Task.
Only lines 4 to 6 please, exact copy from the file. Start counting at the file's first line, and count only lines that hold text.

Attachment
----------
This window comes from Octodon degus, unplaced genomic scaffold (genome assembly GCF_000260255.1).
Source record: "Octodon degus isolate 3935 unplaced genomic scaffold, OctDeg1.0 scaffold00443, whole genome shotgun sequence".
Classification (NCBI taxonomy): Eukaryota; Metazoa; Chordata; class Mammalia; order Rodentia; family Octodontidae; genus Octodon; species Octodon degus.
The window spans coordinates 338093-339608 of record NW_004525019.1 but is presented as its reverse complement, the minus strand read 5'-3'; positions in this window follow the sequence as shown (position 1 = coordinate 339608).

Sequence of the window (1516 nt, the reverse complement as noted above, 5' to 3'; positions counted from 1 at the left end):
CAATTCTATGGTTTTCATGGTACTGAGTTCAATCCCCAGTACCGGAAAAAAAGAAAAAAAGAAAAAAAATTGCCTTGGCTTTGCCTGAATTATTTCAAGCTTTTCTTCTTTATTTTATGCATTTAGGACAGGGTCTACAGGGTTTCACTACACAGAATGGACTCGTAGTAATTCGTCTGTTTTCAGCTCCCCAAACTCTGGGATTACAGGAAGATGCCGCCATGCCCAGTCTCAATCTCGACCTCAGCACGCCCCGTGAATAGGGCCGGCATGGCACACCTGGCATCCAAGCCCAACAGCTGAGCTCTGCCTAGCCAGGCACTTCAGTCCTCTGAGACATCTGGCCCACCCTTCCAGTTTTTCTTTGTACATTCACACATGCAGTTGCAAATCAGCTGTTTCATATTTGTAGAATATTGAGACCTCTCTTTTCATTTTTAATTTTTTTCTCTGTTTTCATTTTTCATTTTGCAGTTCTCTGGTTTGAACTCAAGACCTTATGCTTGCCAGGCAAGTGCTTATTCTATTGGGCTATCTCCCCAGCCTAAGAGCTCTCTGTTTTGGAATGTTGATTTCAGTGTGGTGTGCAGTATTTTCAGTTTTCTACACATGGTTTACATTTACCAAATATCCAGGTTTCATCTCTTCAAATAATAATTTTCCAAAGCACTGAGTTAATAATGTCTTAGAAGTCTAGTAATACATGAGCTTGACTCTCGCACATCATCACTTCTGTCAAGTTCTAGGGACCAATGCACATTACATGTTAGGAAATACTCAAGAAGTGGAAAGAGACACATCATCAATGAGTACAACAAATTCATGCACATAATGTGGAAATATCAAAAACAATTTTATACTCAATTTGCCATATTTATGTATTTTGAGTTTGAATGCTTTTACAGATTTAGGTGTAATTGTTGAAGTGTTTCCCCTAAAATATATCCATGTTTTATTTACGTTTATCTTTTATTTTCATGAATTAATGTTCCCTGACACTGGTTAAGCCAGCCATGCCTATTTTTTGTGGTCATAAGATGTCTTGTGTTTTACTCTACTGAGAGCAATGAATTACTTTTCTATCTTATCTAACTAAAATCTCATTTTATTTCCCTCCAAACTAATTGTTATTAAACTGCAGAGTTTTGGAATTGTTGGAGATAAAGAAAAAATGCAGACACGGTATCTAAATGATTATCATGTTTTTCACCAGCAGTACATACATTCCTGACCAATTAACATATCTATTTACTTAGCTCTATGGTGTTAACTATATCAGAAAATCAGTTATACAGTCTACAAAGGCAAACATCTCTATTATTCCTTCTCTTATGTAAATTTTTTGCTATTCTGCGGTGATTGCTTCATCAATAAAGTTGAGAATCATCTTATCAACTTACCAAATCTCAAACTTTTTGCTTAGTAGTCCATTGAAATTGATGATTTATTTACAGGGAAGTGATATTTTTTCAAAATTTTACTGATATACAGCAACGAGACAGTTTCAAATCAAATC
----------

The window spans coordinates 338093-339608 of record NW_004525019.1 but is presented as its reverse complement, the minus strand read 5'-3'; positions in this window follow the sequence as shown (position 1 = coordinate 339608).

Sequence of the window (1516 nt, the reverse complement as noted above, 5' to 3'; positions counted from 1 at the left end):
CAATTCTATGGTTTTCATGGTACTGAGTTCAATCCCCAGTACCGGAAAAAAAGAAAAAAAGAAAAAAAATTGCCTTGGCTTTGCCTGAATTATTTCAAGCTTTTCTTCTTTATTTTATGCATTTAGGACAGGGTCTACAGGGTTTCACTACACAGAATGGACTCGTAGTAATTCGTCTGTTTTCAGCTCCCCAAACTCTGGGATTACAGGAAGATGCCGCCATGCCCAGTCTCAATCTCGACCTCAGCACGCCCCGTGAATAGGGCCGGCATGGCACACCTGGCATCCAAGCCCAACAGCTGAGCTCTGCCTAGCCAGGCACTTCAGTCCTCTGAGACATCTGGCCCACCCTTCCAGTTTTTCTTTGTACATTCACACATGCAGTTGCAAATCAGCTGTTTCATATTTGTAGAATATTGAGACCTCTCTTTTCATTTTTAATTTTTTTCTCTGTTTTCATTTTTCATTTTGCAGTTCTCTGGTTTGAACTCAAGACCTTATGCTTGCCAGGCAAGTGCTTATTCTATTGGGCTATCTCCCCAGCCTAAGAGCTCTCTGTTTTGGAATGTTGATTTCAGTGTGGTGTGCAGTATTTTCAGTTTTCTACACATGGTTTACATTTACCAAATATCCAGGTTTCATCTCTTCAAATAATAATTTTCCAAAGCACTGAGTTAATAATGTCTTAGAAGTCTAGTAATACATGAGCTTGACTCTCGCACATCATCACTTCTGTCAAGTTCTAGGGACCAATGCACATTACATGTTAGGAAATACTCAAGAAGTGGAAAGAGACACATCATCAATGAGTACAACAAATTCATGCACATAATGTGGAAATATCAAAAACAATTTTATACTCAATTTGCCATATTTATGTATTTTGAGTTTGAATGCTTTTACAGATTTAGGTGTAATTGTTGAAGTGTTTCCCCTAAAATATATCCATGTTTTATTTACGTTTATCTTTTATTTTCATGAATTAATGTTCCCTGACACTGGTTAAGCCAGCCATGCCTATTTTTTGTGGTCATAAGATGTCTTGTGTTTTACTCTACTGAGAGCAATGAATTACTTTTCTATCTTATCTAACTAAAATCTCATTTTATTTCCCTCCAAACTAATTGTTATTAAACTGCAGAGTTTTGGAATTGTTGGAGATAAAGAAAAAATGCAGACACGGTATCTAAATGATTATCATGTTTTTCACCAGCAGTACATACATTCCTGACCAATTAACATATCTATTTACTTAGCTCTATGGTGTTAACTATATCAGAAAATCAGTTATACAGTCTACAAAGGCAAACATCTCTATTATTCCTTCTCTTATGTAAATTTTTTGCTATTCTGCGGTGATTGCTTCATCAATAAAGTTGAGAATCATCTTATCAACTTACCAAATCTCAAACTTTTTGCTTAGTAGTCCATTGAAATTGATGATTTATTTACAGGGAAGTGATATTTTTTCAAAATTTTACTGATATACAGCAACGAGACAGTTTCAAATCAAATC